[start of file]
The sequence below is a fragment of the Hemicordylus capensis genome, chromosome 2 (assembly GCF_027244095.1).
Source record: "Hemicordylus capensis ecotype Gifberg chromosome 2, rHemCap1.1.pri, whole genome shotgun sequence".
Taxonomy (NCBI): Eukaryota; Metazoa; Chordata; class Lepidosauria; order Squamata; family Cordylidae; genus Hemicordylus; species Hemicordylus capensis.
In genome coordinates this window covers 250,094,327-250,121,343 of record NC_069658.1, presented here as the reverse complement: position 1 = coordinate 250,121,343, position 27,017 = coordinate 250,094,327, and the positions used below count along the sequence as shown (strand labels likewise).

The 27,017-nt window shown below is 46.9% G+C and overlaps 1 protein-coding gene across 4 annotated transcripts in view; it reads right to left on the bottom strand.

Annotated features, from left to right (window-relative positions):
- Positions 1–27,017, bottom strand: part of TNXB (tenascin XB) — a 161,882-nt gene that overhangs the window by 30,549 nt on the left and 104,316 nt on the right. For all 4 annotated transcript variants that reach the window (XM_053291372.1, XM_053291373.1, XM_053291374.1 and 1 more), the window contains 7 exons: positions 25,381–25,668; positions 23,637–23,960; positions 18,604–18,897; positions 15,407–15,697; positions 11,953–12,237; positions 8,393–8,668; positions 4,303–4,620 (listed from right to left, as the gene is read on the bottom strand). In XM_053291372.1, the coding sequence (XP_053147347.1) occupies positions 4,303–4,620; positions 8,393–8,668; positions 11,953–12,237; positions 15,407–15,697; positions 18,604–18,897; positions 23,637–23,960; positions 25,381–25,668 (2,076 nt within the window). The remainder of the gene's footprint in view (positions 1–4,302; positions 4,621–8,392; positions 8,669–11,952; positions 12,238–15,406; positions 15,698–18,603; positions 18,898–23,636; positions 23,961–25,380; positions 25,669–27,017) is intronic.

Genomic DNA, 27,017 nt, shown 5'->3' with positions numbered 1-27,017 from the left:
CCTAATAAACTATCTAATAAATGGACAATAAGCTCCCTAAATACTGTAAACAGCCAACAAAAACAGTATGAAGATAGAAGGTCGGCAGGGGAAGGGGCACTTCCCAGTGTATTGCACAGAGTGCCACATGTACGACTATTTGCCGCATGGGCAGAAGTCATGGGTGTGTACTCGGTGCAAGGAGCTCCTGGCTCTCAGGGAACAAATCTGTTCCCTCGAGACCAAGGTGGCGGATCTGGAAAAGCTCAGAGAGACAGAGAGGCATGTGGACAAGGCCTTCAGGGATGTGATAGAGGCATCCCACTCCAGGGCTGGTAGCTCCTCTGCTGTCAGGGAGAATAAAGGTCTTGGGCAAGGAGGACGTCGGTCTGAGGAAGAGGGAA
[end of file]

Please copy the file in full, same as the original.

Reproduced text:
The sequence below is a fragment of the Hemicordylus capensis genome, chromosome 2 (assembly GCF_027244095.1).
Source record: "Hemicordylus capensis ecotype Gifberg chromosome 2, rHemCap1.1.pri, whole genome shotgun sequence".
Taxonomy (NCBI): Eukaryota; Metazoa; Chordata; class Lepidosauria; order Squamata; family Cordylidae; genus Hemicordylus; species Hemicordylus capensis.
In genome coordinates this window covers 250,094,327-250,121,343 of record NC_069658.1, presented here as the reverse complement: position 1 = coordinate 250,121,343, position 27,017 = coordinate 250,094,327, and the positions used below count along the sequence as shown (strand labels likewise).

The 27,017-nt window shown below is 46.9% G+C and overlaps 1 protein-coding gene across 4 annotated transcripts in view; it reads right to left on the bottom strand.

Annotated features, from left to right (window-relative positions):
- Positions 1–27,017, bottom strand: part of TNXB (tenascin XB) — a 161,882-nt gene that overhangs the window by 30,549 nt on the left and 104,316 nt on the right. For all 4 annotated transcript variants that reach the window (XM_053291372.1, XM_053291373.1, XM_053291374.1 and 1 more), the window contains 7 exons: positions 25,381–25,668; positions 23,637–23,960; positions 18,604–18,897; positions 15,407–15,697; positions 11,953–12,237; positions 8,393–8,668; positions 4,303–4,620 (listed from right to left, as the gene is read on the bottom strand). In XM_053291372.1, the coding sequence (XP_053147347.1) occupies positions 4,303–4,620; positions 8,393–8,668; positions 11,953–12,237; positions 15,407–15,697; positions 18,604–18,897; positions 23,637–23,960; positions 25,381–25,668 (2,076 nt within the window). The remainder of the gene's footprint in view (positions 1–4,302; positions 4,621–8,392; positions 8,669–11,952; positions 12,238–15,406; positions 15,698–18,603; positions 18,898–23,636; positions 23,961–25,380; positions 25,669–27,017) is intronic.

Genomic DNA, 27,017 nt, shown 5'->3' with positions numbered 1-27,017 from the left:
CCTAATAAACTATCTAATAAATGGACAATAAGCTCCCTAAATACTGTAAACAGCCAACAAAAACAGTATGAAGATAGAAGGTCGGCAGGGGAAGGGGCACTTCCCAGTGTATTGCACAGAGTGCCACATGTACGACTATTTGCCGCATGGGCAGAAGTCATGGGTGTGTACTCGGTGCAAGGAGCTCCTGGCTCTCAGGGAACAAATCTGTTCCCTCGAGACCAAGGTGGCGGATCTGGAAAAGCTCAGAGAGACAGAGAGGCATGTGGACAAGGCCTTCAGGGATGTGATAGAGGCATCCCACTCCAGGGCTGGTAGCTCCTCTGCTGTCAGGGAGAATAAAGGTCTTGGGCAAGGAGGACGTCGGTCTGAGGAAGAGGGAA